YAG Laser Iridotomy
YAG Laser Iridotomy
What is Angle Closure Glaucoma?
Glaucoma is an eye condition in which there is damage to the optic nerve (nerve that carries visual information to the brain), most commonly due to raised eye pressures. Glaucoma is of two types: Open Angle (chronic) and Angle Closure (acute). Angle Closure Glaucoma occurs because the angle between the iris (coloured part of your eye) and cornea (outer transparent layer) is too narrow causing obstruction to the normal drainage channels of the eye fluid.
YAG Laser Iridotomy is an outpatient procedure which is used to treat or prevent Angle Closure Glaucoma. Here, a YAG (short for Yttrium Aluminium Garnet) laser beam is used to create a small hole in your iris. Making this hole helps the fluid inside the eye to flow freely from the back to the front of the eye. This helps reduce the raised eye pressure and hence lessen the risk of acute angle closure glaucoma.
An increase in eye pressure can be very painful and can cause permanent vision loss. YAG Laser Iridotomy is performed to:
· Treat an attack of Acute Glaucoma
· Prevent an attack of Acute Glaucoma
· Pigment Dispersion due to bowing of your iris: Pigment Dispersion is a condition in which your iris pigment is shed and dispersed through the front of your eye. This pigment may clog the drainage (trabecular meshwork) and raise eye pressure.
· To find out the cause for raised eye pressure in malignant glaucoma
This procedure is generally very safe. However, complications may occur like inflammation (your body’s reaction causing redness, pain, swelling etc.) inside your eye, raised eye pressure, clouding/ damage to your cornea or speeding up of cataract inside your eye. Rarely, it is seen that a small amount of bleeding can occur inside your eye, which settles down quickly.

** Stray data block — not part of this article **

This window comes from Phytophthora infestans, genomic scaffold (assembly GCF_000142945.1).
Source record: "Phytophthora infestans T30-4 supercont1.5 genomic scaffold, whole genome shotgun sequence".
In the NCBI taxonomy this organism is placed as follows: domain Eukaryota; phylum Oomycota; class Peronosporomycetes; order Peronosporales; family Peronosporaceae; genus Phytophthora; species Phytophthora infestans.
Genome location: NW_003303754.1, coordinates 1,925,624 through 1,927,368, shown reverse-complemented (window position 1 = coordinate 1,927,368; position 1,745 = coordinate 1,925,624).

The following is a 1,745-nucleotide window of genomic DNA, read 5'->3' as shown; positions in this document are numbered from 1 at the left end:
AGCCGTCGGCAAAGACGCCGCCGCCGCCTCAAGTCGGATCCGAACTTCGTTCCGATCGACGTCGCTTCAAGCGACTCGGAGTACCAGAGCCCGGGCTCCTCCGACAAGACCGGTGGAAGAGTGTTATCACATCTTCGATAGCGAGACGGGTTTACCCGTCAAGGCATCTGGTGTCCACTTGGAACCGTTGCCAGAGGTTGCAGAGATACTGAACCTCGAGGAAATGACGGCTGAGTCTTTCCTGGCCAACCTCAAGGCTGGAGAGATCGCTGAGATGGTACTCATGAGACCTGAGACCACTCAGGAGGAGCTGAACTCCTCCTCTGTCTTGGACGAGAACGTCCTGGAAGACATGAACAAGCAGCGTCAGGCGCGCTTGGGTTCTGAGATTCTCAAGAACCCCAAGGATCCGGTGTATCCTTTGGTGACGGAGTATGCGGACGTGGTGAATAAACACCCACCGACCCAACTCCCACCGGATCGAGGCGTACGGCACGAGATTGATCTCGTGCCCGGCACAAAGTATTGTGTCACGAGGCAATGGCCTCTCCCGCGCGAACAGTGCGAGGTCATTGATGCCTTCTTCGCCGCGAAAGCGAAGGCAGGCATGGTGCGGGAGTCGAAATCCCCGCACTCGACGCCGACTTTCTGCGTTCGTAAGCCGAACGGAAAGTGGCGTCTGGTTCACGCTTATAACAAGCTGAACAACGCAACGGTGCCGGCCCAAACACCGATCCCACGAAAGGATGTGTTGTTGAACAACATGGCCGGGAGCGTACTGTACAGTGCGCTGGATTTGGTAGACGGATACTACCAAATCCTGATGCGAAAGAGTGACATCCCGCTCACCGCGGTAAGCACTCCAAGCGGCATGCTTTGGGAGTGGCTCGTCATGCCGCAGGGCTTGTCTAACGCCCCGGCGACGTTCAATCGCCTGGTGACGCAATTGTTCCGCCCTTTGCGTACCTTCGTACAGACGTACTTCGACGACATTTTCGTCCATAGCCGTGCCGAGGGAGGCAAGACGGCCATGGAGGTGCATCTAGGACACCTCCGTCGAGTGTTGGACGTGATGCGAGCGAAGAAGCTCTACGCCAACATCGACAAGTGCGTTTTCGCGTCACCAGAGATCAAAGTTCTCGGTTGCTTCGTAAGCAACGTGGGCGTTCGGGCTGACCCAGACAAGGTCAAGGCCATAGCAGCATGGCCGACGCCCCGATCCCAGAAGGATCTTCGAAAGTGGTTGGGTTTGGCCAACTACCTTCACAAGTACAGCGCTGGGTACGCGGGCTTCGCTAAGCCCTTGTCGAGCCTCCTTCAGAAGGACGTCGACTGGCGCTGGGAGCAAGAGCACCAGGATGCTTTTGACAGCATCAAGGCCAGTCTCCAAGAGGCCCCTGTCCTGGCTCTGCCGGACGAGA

No special preparation is required. Some eye drops will be put in your eye to constrict your pupils (the hole in the centre of your iris). The procedure will be explained to you and you will be required to sign a consent form.
This is an OPD procedure, meaning that you are not required to go to the operation theatre. You will be awake, but your eye will be numbed. The entire procedure takes approximately 15 – 20 minutes. The procedure is done through an instrument that is similar to the one used to examine your eyes. After your pupil is constricted, an anaesthetic is applied to your eye to benumb it. Then, a special Iridotomy contact lens is placed on your eye which increases magnification and helps accurate projection of the laser. The hole is then made in the upper part of your peripheral iris so that it is covered by your eyelid. You will see a few bright flashes of light and hear a clicking sound. You may experience a slight discomfort as the laser is directed onto your iris.
Immediately after the procedure, another eye drop is applied. You may experience redness of eyes, soreness and blurry vision for a while after the procedure, but this resolves soon. Your vision is not expected to get better or worse because of this procedure.
You would be required to use Steroid Eye drops for a few days. You will be called for a follow up examination after a few days to recheck your eye pressures.